The wrist joint permits complex motion of the upper extremity that is crucial for both precision and power movements during daily activities; therefore, wrist injuries which result in osteoarthritis (OA) come at a significant socioeconomic cost due to time off work, surgical fees and associated morbidity. Injury to the scapholunate interosseus ligament (SLIL), which connects the scaphoid and lunate bones in the proximal carpal row, is one of the most important and common upper extremity injuries. Accurate diagnosis of the location of SLIL injuries is crucial for providing the most effective treatments so that the location of the tear can be considered in a tailored treatment plan. Further, unsuccessful surgical reconstructions occur up to 20%- 30% of the time, with patients often developing OA. Current diagnostic approaches for SLIL injury include magnetic resonance imaging, which lacks the specificity to assess injury location, and wrist arthroscopy, which is invasive and results in an injury grade that is subjective and prone to interobserver variability. Thus, there is a critical need for an accurate, noninvasive, quantitative method for assessing SLIL injury location and treatment outcomes; our novel, dynamic computed tomography (CT) imaging technique will fill this gap. Our high spatial and temporal resolution 4D (3D + time) CT technique (4DCT) enables accurate quantification of key metrics during wrist motion in patients with SLIL injury. This imaging approach, which has been rigorously validated and is based on strong scientific premise, will improve clinical practice by replacing invasive and inaccurate diagnostic tests and providing a means of quantifying outcomes of surgical repairs. In this project, we propose to: establish the relationship between SLIL injury and 4DCT metrics in vitro (Aim 1); assess whether the location of SLIL injury in patients can be predicted using 4DCT metrics (Aim 2); and determine whether targeted treatment of ligament injury improves post-surgical outcomes (Aim 3). The innovation of this project is the use of rigorously validated, dynamic, noninvasive 4DCT metrics to meet the critical need to provide evidence-based information for the diagnosis and treatment of SLIL injury. The significance lies in the accurate diagnosis of SLIL injuries that will lead to optimal treatment approaches, resulting in prevention of OA due to injury or incorrect repair.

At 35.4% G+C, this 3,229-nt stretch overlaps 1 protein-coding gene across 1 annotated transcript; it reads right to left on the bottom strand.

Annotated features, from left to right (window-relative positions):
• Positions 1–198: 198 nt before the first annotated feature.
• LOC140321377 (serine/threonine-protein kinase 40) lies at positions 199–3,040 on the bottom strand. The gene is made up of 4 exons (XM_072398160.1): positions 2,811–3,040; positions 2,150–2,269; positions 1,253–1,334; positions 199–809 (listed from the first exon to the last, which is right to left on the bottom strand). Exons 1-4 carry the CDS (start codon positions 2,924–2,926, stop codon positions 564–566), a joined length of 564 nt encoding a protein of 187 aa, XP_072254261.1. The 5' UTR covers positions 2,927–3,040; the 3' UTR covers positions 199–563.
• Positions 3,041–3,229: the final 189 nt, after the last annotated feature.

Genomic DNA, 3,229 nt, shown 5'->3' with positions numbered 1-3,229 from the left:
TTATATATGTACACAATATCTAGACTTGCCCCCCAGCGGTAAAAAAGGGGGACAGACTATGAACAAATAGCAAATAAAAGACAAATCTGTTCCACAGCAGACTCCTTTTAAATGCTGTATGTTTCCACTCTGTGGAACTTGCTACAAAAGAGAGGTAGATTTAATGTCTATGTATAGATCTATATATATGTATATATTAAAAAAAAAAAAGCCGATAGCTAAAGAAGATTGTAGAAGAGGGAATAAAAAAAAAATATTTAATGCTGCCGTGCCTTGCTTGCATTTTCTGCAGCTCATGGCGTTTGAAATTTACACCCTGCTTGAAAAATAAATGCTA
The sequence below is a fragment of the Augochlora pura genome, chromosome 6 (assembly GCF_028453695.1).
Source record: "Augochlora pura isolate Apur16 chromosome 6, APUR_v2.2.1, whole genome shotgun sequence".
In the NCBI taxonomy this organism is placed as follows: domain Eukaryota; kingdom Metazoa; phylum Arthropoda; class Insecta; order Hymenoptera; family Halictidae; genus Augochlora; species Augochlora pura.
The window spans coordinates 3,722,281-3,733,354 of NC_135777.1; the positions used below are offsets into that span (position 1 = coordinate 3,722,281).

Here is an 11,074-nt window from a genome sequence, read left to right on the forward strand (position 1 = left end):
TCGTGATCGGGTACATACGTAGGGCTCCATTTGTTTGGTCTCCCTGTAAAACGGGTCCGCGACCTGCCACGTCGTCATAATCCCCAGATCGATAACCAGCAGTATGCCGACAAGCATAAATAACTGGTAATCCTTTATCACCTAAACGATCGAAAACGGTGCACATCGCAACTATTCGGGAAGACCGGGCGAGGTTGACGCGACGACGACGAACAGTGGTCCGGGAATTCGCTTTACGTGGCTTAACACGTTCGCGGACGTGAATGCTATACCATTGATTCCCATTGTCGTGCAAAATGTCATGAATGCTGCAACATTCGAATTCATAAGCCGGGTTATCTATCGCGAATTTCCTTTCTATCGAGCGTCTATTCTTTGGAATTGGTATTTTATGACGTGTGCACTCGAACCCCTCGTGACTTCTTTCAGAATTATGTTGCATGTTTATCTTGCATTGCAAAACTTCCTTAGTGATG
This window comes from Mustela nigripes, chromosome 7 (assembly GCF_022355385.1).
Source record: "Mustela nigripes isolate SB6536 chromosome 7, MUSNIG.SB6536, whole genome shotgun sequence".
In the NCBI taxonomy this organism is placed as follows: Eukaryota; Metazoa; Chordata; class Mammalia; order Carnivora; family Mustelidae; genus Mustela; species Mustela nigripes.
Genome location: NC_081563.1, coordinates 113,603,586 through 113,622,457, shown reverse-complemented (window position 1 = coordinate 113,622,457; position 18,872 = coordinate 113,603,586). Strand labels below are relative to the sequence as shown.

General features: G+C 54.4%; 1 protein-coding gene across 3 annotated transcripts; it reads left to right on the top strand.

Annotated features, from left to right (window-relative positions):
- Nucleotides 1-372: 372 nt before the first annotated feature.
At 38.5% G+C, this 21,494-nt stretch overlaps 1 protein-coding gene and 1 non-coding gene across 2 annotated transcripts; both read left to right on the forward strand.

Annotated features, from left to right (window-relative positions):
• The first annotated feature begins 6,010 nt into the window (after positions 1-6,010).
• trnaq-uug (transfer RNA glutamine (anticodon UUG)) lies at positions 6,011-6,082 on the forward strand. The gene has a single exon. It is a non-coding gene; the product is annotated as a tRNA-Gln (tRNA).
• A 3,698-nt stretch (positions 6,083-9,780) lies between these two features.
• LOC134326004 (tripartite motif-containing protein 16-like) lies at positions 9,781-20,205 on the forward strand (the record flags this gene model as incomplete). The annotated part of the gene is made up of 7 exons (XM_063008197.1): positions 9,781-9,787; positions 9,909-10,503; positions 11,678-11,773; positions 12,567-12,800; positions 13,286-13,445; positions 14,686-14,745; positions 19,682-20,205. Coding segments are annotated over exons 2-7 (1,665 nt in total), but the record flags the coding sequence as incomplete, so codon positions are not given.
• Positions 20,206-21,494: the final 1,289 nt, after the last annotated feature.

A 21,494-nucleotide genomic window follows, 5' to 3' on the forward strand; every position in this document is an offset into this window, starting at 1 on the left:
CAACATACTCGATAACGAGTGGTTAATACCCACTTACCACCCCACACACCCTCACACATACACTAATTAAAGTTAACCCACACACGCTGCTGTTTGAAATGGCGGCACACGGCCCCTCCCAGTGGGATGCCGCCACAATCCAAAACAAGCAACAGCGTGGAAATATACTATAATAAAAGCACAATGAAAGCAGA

Computed tomography (CT, or CAT scan) will be used to take highly-detailed and accurate pictures of the wrist joint while the patient is moving the joint. Distances between bones can be measured from the images. We will use these measurements to help diagnose wrist injuries and evaluate surgical outcomes for patients with hard to diagnose wrist injuries that can lead to pain, arthritis or crippling deformities if left untreated.